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Kawasaki Z250 1981 Service Manual Page 38

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32 DISASSEMBLY-INTRODUCTION
INTRODUCTION TO DISASSEMBLY
Detail has not been spared in this section in order that the motorcycle cannot only be taken apart
but also put back together properly as well. Photographs, diagrams, notes, cautions, warnings, and
detailed descriptions have been included wherever necessary. Nevertheless, even a detailed account
has limitations; a certain amount of basic knowledge is also required for successful work.
Especially note the following:
(1) Edges
Watch for sharp
edges,
especially during major engine disassembly and assembly. Protect your
hands with gloves or a piece of thick cloth when lifting the engine or turning it over.
(2) Dirt
Before removal and disassembly, clean the motorcycle. Any dirt entering the engine, carburetor
or other parts will work as an abrasive and shorten the life of the motorcycle. For the same
reason, before installing a new part, clean off any dust or metal fillings.
(3) Tightening Sequence
Where there is a tightening sequence indication in this Service Manual; the bolts, nuts, or screws
must be tightened in the order and method indicated. When installing a part with several bolts,
nuts, or screws; they should all be started in their holes and tightened to a snug fit. Then tighten
them evenly
,
according to the tightening sequence, to the specified torque.
This is to avoid
distortion of the part and/or causing gas or oil leakage. Conversely when loosening the bolts,
nuts, or screws; loosen all of them about a quarter of turn and then remove them.
(4)
Torque
The torque values given in this Service Manual should always be adhered to. Either too little or
too much torque may lead to serious damage. Use a good quality, reliable torque wrench.
(5) Force
Common sense should dictate how much force is necessary in assembly and disassembly. If a
part seems especially difficult to remove or install, stop and examine what may be causing
the problem. Whenever tapping is necessary, tap lightly using a wooden or plastic-faced mallet.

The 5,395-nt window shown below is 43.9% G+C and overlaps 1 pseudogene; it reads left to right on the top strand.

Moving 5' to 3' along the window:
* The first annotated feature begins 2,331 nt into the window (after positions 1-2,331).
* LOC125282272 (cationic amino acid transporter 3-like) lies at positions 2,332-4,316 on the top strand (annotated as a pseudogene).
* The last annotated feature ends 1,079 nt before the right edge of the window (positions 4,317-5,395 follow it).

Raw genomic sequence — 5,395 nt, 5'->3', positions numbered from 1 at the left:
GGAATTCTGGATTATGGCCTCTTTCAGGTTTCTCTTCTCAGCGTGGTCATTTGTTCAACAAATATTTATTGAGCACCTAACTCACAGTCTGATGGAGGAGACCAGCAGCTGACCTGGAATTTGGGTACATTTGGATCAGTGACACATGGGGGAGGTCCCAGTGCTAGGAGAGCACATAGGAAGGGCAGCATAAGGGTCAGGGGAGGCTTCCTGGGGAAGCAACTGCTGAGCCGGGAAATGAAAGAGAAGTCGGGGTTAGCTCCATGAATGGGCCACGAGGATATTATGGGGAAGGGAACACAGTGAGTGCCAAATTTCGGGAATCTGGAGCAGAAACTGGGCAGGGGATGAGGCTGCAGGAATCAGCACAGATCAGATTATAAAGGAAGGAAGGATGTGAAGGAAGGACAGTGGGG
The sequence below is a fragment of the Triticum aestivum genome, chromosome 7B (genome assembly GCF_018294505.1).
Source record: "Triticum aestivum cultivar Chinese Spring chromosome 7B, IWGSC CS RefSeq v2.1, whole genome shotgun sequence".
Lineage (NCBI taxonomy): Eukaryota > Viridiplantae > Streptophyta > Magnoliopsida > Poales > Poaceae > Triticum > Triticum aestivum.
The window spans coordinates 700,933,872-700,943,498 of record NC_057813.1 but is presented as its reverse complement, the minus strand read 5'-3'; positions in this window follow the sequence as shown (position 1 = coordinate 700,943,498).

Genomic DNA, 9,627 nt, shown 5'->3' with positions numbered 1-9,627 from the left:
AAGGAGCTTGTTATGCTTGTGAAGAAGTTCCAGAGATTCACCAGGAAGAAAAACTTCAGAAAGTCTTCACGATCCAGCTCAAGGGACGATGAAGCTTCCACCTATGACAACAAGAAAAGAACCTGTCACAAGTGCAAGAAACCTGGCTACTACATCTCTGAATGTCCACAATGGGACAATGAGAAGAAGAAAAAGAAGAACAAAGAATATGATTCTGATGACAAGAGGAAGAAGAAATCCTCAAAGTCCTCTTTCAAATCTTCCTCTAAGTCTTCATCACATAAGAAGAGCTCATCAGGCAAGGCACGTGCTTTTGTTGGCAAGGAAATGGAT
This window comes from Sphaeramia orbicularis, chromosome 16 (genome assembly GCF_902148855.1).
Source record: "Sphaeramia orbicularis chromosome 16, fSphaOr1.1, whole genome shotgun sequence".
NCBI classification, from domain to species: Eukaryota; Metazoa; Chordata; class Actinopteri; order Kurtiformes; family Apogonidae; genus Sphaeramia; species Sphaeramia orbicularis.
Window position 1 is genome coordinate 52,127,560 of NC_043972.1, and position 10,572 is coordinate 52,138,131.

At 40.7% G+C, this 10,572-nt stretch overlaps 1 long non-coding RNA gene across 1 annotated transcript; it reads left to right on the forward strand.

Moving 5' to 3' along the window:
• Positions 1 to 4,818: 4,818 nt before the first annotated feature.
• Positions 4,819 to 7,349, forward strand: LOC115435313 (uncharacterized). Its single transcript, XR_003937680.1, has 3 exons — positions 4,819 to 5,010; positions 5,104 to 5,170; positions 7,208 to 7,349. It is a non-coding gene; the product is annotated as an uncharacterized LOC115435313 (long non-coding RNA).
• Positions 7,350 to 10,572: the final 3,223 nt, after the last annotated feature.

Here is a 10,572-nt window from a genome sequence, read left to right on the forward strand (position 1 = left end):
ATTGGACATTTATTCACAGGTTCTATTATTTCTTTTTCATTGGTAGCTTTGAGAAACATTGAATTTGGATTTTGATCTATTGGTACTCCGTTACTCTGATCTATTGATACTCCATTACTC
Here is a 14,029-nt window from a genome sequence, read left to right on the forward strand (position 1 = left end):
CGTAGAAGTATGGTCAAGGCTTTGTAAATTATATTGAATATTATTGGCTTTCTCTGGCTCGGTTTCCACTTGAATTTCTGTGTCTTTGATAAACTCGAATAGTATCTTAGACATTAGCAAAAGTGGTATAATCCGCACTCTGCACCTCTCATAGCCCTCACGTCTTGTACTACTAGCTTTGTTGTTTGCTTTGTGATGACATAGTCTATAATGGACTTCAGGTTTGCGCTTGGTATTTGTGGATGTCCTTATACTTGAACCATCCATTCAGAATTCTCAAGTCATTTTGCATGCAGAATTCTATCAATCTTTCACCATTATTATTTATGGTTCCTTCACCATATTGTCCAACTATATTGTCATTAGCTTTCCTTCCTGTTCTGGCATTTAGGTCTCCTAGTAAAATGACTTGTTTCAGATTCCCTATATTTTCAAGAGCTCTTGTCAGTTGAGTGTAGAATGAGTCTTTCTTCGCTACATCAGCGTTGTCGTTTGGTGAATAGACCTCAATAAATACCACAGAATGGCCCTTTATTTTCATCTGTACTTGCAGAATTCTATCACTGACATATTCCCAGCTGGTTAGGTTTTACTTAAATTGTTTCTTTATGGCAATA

Use an impact driver for screws (particularly for the removal of screws held by a locking agent)
in order to avoid damaging the screw heads.
(6) Lubricant
Don't use just any oil or grease. Some oils and greases in particular should be used only in certain
applications and may be harmful if used in an application for which they are not intended.
(7) Battery Ground
Before performing any disassembly operations on the motorcycle, remove the ground (-) lead
from the battery to prevent the possibility of accidentally turning the engine over while partially
disassembled.
(8) Engine Rotation
When turning the crankshaft by hand, always turn it in the direction of normal rotation; which is
counterclockwise, viewed from the left side of the engine. This will ensure proper adjustments.
(9) Lubrication
Engine wear is generally at its maximum while the engine is warming up and before all the rubbing
surfaces have an adequate lubricative fi lm.
During assembly, oil or grease (whichever is more
suitable) should be applied to any rubbing surface which has lost its lubricative film. Old grease
and dirty oil should be cleaned off. Deteriorated grease has lost its lubricative quality and may
.
contain abrasive foreign particles.
(10) Press
A part installed using a press or driver, such as a wheel bearing, should first be coated with oil
on its outer or inner circumference so that it will go into place smoothly.
(11) Oil Seal, Grease Seal
Replace any oil or grease seals that have been removed with new ones, as removal generally
damages the .seals. A seal guide is required for certain oil and grease seals du ring installation to
avoid damage to the seal lips. Before a shaft passes through a seal, apply a little oil, preferably
high temperature grease on the lips to reduce rubber to metal friction.
(12) Gasket, 0 Ring
When in doubt as to the condition of a gasket or O ring, replace it with a new one. The mating
surfaces around the gasket should be free of foreign matter and perfectly smooth to avoid oil or
compression
leaks.

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